Vast portions of eastern Canada and the United States are covered in smoke and haze, as wildfires continue to rage out of control in Quebec.
The smoke has prompted air quality warnings in many cities and towns in Quebec, Ontario and beyond in Canada, and resulted in hazy, apocalyptic skies and warnings in places like New York City and Washington, D.C.
CBC News spoke to experts and consulted recent studies to show the potential health impacts of the smoke in the air — and the extent to which it has spread across eastern North America.
“The levels of air pollution that we’re seeing today are severe and unusual in Canada and in parts of the U.S.,” said Rebecca Saari, an air quality expert and associate professor in the department of civil and environmental engineering at the University of Waterloo.
“These are poor air quality days, especially in certain areas, where people should be aware and protecting themselves.”
She says such events are likely to be more common as climate change intensifies and prolongs the hot, dry conditions wildfires need to thrive.
Overall, Canada is for an especially difficult wildfire season, and federal government officials have said their modelling shows increased wildfire risk in most of Canada through August.
More than 150 forest fires are currently burning in Quebec, with just under 100 of those considered out of control.
A storm system off the eastern coast of Nova Scotia has pushed the smoke from those fires toward Ontario and to the U.S., with predictions of poor visibility reaching as far south as North Carolina by day’s end.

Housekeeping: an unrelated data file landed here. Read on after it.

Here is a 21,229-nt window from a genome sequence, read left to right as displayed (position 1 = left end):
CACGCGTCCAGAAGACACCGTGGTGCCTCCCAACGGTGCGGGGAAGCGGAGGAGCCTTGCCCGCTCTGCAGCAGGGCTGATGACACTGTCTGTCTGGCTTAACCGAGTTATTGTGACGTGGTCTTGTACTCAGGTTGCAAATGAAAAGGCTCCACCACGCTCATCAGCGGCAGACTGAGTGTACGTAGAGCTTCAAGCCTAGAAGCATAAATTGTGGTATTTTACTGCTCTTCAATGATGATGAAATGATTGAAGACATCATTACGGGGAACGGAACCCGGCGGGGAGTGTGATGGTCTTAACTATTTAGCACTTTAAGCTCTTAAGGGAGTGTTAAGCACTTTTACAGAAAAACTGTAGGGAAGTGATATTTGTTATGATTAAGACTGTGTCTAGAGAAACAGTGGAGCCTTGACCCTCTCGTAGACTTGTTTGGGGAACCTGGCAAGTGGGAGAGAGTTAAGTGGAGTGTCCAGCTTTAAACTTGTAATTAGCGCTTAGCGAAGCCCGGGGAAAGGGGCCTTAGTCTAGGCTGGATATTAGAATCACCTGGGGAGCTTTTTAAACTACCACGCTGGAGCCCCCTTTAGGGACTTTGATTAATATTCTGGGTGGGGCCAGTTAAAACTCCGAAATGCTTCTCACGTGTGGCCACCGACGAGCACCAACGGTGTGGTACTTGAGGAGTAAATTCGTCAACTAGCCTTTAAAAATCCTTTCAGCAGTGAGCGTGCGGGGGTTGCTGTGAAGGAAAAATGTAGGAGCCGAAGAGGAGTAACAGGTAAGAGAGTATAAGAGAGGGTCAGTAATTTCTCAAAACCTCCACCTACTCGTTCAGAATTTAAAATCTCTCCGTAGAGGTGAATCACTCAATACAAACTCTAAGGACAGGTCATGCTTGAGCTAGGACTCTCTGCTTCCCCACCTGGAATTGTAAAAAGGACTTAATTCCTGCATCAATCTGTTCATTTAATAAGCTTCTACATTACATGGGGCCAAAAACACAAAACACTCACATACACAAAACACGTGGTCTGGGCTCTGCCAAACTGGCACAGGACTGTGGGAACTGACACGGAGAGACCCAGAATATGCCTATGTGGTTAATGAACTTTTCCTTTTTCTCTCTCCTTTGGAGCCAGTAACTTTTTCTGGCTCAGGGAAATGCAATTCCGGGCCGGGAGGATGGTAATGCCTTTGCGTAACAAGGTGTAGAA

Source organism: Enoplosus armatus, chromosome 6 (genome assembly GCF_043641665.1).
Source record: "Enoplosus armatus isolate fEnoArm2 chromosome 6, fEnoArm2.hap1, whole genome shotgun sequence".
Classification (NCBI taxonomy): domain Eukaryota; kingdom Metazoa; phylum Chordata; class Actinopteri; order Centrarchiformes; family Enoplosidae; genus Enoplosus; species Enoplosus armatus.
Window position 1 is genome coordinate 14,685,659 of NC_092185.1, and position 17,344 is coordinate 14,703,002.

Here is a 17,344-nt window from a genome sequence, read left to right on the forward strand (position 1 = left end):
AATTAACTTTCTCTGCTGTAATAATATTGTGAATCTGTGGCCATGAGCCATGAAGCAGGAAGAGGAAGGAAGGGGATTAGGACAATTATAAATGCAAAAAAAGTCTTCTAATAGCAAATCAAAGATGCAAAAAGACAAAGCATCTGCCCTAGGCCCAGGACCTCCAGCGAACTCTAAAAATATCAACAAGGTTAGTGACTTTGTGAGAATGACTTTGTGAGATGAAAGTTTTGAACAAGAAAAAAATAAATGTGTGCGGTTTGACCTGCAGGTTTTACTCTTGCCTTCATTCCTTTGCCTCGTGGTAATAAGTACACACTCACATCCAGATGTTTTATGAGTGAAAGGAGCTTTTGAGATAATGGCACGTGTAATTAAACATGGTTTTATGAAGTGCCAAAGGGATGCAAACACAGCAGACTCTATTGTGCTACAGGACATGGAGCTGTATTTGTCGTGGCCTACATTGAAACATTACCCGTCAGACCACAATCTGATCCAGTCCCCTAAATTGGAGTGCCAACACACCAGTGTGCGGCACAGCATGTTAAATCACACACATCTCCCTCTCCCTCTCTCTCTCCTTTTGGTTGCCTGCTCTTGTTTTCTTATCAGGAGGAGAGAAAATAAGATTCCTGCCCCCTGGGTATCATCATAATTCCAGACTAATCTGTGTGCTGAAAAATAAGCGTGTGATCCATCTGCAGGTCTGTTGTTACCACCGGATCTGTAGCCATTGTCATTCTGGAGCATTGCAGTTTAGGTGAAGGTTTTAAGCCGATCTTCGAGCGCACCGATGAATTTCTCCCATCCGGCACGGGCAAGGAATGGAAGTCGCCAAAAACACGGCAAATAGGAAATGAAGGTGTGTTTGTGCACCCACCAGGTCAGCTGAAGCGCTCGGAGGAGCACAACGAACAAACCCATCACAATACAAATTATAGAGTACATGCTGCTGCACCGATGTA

How bad is the haze?
So, just how bad is this hazy weather?
Well, the air quality in Toronto ranked among the worst in the world for much of Wednesday, near the level of Delhi, India, and Dhaka, Bangladesh, according to IQair, an online service that monitors and tracks air quality.
The levels in Kingston and points further east in Ontario were considerably worse.
Those areas had among the highest levels of particulate matter — known as PM2.5 levels — in the country.
Those particles are so small — 30 times smaller than the diameter of a human hair — that they can go into the lungs and into the bloodstream, said Dr. Samir Gupta, a respirologist and an associate professor of medicine at the University of Toronto.
“So you can imagine the havoc that they wreak in the lungs themselves,” he said.
“That’s the most sensitive organ to all of this in terms of breathing symptoms, particularly people who have underlying lung conditions like asthma.”
Air quality in terms of cigarettes
A recent Stanford University study quantified what breathing in that particulate matter would mean in terms of cigarettes.
According to the study, an air quality index (AQI) measurement of 20 is equivalent to smoking one cigarette a day. The study noted that exposure to wildfire smoke causing an AQI of 150 for several days would be equivalent to smoking about seven cigarettes a day if someone were outside the whole time.
By that calculation, Kingston residents who spent eight hours outside today smoked the equivalent of nine cigarettes.
Environment Canada’s air quality index warned Wednesday of a “very high risk” in eastern Ontario cities, including Kingston, Ottawa and Gatineau, Que.
Other cities in Ontario and Quebec, including Montreal and Toronto, were also ranked as “high risk.”
Most of Western Canada had a break from the smoky air after struggling with poor quality last month, except for parts of Vancouver and Central Fraser Valley, which was also under “extreme risk.”
If they have been designated as very high risk, Environment Canada advises the general population to reduce or reschedule strenuous outdoor activities. It advised at-risk populations, such as young children, seniors and those with chronic conditions, to avoid strenuous activities altogether.
The air quality has improved in Montreal, where a smog warning was lifted Wednesday afternoon. But it isn’t expected to immediately get better further west in parts of Ontario, where it could persist through the weekend.